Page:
Eircode system non-compliant on Gaeltacht place-names, report finds

Recommendations of An Coimisinéir Teanga after 2015 inquiry not satisfactorily implemented

Commercial companies often use the English version of addresses in Gaeltacht areas by default when an address is requested through the Eircode system.

Commercial companies often use the English version of addresses in Gaeltacht areas by default when an address is requested through the Eircode system.


The Eircode system continues to be non-compliant in relation to Gaeltacht place-names, according to a report from An Coimisinéir Teanga.

The commissioner Rónán Ó Domhnaill is to place the matter before the Houses of the Oireachtas, according to a monitoring report published by his office on Tuesday.

The Monitoring Report for 2020-2021 measures the implementation of recommendations made in previous investigations carried out by the Office of An Coimisinéir Teanga.

Mr Ó Domhnaill found that Gaeltacht place-names continue to be used in English by Eircode along with the official Irish versions, and that recommendations made by his office following an initial investigation in 2015 have not been satisfactorily implemented.

The result is that commercial companies often use the English version of addresses in Gaeltacht areas by default when an address is requested through the Eircode system.

Mr Ó Domhnaill, whose role includes ensuring compliance by public bodies with statutory obligations under language legislation, said attempts have been made to achieve a solution, but that “these efforts have been to no avail”.

The statutory responsibility lies with the Department of the Environment and not upon Eircode itself or An Post, as the Department is responsible for granting and regulating the Eircode contract.

Mr Ó Domhnaill said he notified the Department that his office is still receiving complaints from members of the public regarding bodies continuing to use their addresses in English.

“I am laying a report before the Houses of the Oireachtas on the non-compliance of the Eircode system with a provision in the Department’s language scheme in relation to Gaeltacht place-names.”

Local authorities

Questionnaires were sent to the chief executives of 10 local authorities selected for an audit programme in 2020. None was fully compliant with commitments made in their language schemes in relation to the provision of websites and interactive services in Irish.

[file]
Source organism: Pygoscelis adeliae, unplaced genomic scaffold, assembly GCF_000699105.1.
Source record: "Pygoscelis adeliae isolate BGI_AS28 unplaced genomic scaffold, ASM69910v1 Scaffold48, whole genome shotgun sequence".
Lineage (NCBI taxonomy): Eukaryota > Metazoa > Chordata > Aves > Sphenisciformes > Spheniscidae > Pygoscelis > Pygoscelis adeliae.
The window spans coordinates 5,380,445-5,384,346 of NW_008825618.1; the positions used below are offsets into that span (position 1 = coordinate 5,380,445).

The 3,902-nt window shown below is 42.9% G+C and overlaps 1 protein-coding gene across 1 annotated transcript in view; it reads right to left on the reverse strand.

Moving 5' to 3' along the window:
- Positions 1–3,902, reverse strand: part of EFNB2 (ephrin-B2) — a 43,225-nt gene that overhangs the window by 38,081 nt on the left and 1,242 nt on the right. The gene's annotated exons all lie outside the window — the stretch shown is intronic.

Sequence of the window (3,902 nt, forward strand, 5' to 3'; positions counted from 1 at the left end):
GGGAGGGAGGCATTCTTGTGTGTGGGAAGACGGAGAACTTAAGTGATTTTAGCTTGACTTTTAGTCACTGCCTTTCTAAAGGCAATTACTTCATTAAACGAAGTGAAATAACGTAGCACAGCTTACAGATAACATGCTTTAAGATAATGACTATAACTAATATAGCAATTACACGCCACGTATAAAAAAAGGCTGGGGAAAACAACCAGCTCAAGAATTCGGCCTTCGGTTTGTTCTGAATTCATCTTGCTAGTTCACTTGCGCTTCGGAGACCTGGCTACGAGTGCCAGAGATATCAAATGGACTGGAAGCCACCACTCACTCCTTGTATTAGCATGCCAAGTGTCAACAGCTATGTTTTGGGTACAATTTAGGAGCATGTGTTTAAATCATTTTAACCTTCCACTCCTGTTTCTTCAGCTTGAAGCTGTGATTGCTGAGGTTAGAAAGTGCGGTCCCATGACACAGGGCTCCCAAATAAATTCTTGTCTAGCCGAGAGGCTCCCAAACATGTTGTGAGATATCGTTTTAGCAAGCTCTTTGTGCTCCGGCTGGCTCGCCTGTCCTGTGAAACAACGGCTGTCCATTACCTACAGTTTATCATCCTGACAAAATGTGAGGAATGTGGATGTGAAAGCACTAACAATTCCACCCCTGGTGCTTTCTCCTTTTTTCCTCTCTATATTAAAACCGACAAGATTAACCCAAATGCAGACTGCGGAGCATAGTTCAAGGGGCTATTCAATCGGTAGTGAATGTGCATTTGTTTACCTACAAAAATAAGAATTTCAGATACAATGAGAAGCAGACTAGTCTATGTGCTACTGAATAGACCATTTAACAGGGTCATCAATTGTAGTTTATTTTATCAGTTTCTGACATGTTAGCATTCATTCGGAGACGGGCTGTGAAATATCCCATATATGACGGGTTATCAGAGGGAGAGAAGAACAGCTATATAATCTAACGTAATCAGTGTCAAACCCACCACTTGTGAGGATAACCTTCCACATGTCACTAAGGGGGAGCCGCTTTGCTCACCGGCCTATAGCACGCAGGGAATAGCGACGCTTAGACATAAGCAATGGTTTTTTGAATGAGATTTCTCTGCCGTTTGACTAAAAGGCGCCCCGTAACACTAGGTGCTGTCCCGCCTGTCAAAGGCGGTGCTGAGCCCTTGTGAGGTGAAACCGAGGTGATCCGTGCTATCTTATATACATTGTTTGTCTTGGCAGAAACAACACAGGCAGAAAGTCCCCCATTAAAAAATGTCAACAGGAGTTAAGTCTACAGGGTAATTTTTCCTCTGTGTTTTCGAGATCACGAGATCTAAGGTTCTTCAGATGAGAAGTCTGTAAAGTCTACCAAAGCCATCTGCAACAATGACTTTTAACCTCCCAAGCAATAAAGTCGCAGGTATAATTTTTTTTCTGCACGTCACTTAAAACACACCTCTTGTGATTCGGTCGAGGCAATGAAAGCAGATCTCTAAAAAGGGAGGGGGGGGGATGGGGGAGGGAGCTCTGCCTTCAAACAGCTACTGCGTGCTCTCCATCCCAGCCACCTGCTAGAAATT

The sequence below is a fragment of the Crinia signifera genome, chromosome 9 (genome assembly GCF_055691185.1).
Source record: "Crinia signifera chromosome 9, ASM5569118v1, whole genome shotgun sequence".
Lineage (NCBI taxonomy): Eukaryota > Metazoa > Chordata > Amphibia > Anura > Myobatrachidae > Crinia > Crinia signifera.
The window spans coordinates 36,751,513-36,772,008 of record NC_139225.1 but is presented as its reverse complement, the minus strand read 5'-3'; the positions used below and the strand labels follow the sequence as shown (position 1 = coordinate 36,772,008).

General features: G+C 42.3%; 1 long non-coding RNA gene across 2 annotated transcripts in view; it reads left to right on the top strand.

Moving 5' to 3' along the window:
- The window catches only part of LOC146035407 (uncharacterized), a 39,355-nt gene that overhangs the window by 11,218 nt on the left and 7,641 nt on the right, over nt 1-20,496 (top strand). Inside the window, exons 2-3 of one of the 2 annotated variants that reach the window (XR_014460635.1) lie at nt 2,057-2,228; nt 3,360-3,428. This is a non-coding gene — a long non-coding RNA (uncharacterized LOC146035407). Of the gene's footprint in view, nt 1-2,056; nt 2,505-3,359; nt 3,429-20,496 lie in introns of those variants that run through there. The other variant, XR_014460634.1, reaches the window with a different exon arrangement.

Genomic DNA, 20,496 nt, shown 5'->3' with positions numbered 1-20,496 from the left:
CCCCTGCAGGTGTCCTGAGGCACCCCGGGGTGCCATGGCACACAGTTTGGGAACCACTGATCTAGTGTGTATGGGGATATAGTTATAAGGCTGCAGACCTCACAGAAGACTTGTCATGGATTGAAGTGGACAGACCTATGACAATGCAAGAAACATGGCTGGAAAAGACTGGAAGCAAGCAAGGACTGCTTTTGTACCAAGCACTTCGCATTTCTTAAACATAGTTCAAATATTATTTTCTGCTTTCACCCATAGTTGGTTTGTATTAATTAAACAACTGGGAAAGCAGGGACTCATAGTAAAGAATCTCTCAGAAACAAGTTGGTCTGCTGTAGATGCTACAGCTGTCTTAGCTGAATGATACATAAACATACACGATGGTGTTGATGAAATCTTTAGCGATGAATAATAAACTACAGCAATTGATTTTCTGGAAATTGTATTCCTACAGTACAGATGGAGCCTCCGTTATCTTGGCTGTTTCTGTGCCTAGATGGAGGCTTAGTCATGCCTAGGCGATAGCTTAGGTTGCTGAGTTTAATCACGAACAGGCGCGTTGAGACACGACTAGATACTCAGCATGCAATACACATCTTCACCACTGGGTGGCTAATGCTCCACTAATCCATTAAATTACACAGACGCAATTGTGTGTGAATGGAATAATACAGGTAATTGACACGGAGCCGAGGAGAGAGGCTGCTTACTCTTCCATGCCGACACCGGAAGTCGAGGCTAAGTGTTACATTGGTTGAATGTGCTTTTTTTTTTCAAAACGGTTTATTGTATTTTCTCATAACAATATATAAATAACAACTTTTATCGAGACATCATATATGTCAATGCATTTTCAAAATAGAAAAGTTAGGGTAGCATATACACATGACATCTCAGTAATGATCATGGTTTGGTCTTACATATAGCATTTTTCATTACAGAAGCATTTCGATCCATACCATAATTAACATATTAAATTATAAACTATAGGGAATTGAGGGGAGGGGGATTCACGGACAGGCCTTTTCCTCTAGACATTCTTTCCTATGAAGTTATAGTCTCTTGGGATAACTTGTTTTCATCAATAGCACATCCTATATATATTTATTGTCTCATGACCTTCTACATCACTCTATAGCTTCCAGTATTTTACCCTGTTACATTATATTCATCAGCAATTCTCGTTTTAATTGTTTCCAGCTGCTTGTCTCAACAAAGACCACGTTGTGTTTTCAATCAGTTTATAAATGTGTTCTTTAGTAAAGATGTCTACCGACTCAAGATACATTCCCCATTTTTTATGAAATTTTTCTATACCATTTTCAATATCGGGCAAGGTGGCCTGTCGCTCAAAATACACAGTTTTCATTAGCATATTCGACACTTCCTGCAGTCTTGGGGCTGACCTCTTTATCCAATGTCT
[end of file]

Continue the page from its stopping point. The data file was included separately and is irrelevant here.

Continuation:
Only two achieved the third highest grade (compliance to a certain degree with scheme commitments) and three of those that engaged were noncompliant with the requirements for the most part.

However, Mr Ó Domhnaill said there is evidence of “continuous improvement” regarding the provision of interactive services on some local authorities’ websites.

He said it is “imperative” that when new services are being proposed that sufficient provision and planning is carried out to ensure that such services are launched in both official languages at the same time.

Mr Ó Domhnaill was also critical of the use of machine translation systems.

“It is necessary to stress that machine translation systems (such as Google Translate) are unacceptable as a default arrangement for official purposes to provide Irish language content on a website.

“Local authorities should strive to ensure that accurate usage and high linguistic standards should pertain to all of their online services in both official languages,” he wrote in the report.

The Coimisinéir Teanga was critical of the approach taken by Cork City, Dún Laoghaire-Rathdown, Offaly, Carlow and Westmeath County Councils.

He said he “deeply disapproved” of the approach adopted during the course of the monitoring process. “Despite the challenges facing the sector nationally, the clear lack of action of the five aforementioned local authorities is not a satisfactory expression of their statutory obligations under the Official Languages Act,” Mr Ó Domhnaill said.

He added that he may take further action on the matter. Proceedings for an offence can be brought by An Coimisinéir Teanga in the event that the Commissioner is hindered or obstructed in the performance of his or her functions.

“That particular provision in the Act has never been used since the office was established but in light of the lack of co-operation from some local authorities I may have no option except to avail of this significant action soon,” Mr Ó Domhnaill said.

The report also examined the language commitments of four Education and Training Boards where Mr Ó Domhnaill found a “mixed level of compliance” regarding statutory obligations under the Official Languages Act.

Kerry Education and Training Board (Kerry ETB) achieved the highest Grade in the Education and Training Boards sector, achieving a grade of “full compliance”, while Louth & Meath ETB and Laois & Offaly ETBs were awarded a grade of “compliance to a certain degree”.

Tipperary ETB had a grade of “non-compliance for the most part”.